Officials need to attack the pests as soon as possible, said Richard Pollack, a mosquito researcher at Harvard University's School of Public Health in Boston.
``Within a few days, if they don't do this, life is going to be fairly unbearable,'' he said. ``It is a real problem. It is a quality-of-life issue. You can't tell if the mosquito landing on you or your child is infected or not.''
If unchecked, mosquitoes carrying diseases including West Nile virus could get out of control, he said.
Galveston's hospital, the University of Texas Medical Branch, lost its generators and had to evacuate the last of its patients, Naschke said.
...Elsewhere along the Texas coast, entire towns were all but erased by Ike's storm surge. Ike has killed 41 people in 10 states, the Associated Press reported.
...``It's going to be a while before people can live in their homes,'' Paulison said today aboard Air Force One with Bush. Some residents may wait 18 months, Paulison said.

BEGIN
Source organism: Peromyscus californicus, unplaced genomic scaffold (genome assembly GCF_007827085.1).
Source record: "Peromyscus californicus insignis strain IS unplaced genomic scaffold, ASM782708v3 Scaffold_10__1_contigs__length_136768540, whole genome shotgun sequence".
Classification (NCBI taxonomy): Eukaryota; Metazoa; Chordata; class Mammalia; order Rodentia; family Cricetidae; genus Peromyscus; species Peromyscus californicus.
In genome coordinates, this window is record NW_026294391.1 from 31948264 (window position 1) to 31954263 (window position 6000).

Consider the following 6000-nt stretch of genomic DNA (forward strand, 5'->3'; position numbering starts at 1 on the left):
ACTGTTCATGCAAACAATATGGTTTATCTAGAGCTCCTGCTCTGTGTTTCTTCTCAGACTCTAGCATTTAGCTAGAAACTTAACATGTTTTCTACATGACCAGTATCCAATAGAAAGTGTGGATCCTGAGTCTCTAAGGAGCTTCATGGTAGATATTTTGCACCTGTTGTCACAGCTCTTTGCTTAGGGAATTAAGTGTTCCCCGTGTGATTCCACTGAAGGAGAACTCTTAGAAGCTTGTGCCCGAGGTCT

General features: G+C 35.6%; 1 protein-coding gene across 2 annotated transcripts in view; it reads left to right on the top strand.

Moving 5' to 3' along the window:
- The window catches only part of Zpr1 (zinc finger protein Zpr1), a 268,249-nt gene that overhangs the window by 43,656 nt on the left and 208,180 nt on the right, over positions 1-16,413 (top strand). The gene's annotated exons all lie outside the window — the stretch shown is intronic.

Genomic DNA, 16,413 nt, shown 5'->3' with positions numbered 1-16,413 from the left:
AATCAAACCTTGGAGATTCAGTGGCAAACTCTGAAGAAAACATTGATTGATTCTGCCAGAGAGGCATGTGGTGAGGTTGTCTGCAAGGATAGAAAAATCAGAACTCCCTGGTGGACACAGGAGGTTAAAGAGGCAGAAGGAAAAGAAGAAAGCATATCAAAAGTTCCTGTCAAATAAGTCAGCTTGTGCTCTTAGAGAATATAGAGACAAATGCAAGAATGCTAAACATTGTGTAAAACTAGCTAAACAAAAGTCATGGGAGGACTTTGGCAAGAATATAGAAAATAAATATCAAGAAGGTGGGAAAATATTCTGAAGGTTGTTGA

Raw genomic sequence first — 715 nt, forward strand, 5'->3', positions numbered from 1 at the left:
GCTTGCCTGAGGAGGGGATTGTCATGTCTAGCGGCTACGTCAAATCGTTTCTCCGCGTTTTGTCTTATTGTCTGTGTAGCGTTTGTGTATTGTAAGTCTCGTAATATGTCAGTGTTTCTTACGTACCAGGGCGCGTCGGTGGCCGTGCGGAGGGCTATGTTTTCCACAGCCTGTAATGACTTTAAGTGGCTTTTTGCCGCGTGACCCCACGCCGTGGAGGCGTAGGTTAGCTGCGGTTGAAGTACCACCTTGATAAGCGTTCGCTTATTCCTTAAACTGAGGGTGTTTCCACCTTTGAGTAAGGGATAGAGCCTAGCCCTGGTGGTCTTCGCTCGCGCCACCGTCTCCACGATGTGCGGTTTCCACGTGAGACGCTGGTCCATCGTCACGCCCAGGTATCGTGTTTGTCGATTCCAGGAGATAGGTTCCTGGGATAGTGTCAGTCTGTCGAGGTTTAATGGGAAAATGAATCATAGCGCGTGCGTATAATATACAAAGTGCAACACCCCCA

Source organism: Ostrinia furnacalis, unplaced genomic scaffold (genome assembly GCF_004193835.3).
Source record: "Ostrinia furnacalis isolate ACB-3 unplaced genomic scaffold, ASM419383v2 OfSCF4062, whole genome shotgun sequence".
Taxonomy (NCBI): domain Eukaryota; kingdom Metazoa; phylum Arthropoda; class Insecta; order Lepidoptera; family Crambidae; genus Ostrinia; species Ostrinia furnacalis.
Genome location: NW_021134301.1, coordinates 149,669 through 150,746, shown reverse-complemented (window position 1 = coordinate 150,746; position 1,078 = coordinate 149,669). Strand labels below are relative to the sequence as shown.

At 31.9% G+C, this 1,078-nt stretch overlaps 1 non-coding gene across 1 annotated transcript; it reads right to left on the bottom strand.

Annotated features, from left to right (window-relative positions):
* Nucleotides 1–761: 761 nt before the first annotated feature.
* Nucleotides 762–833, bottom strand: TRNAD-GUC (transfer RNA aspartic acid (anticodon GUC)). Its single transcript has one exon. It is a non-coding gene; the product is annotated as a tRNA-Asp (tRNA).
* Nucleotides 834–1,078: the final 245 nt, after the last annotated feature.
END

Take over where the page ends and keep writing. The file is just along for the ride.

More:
Curfews are in force in many of Texas's hardest-hit communities and about 1.8 million customers in the state are without power. Thousands of residents have been lining up for water, food, ice and gasoline.
...A 6 p.m. to 6 a.m. curfew is in place in Galveston and 11 people have been arrested for looting, Naschke said. National Guard troops are backing up city police in enforcing the curfew, according to the city's Web site.
About 70 percent of Houston should have electricity back by the end of the week, FEMA's Paulison said.
About 3,300 residents and 110 pets have been rescued along the Texas coast, according to the office of Governor Rick Perry.
``Residents who have evacuated, stay where you are,'' Perry said in a statement. ``The worst thing that could happen is for people who are in a safe area where there is food, water and electricity to return to communities that have yet to have essential services restored.''
Over the next two days, Ike maintained a steady course towards Galveston and Houston. It increased only slightly in intensity to 110 mph (177 km/h) - the high end of Category 2 - but exhibited an unusually large wind field. As it approached the Texas coast, the inner structure and eyewall became more organized.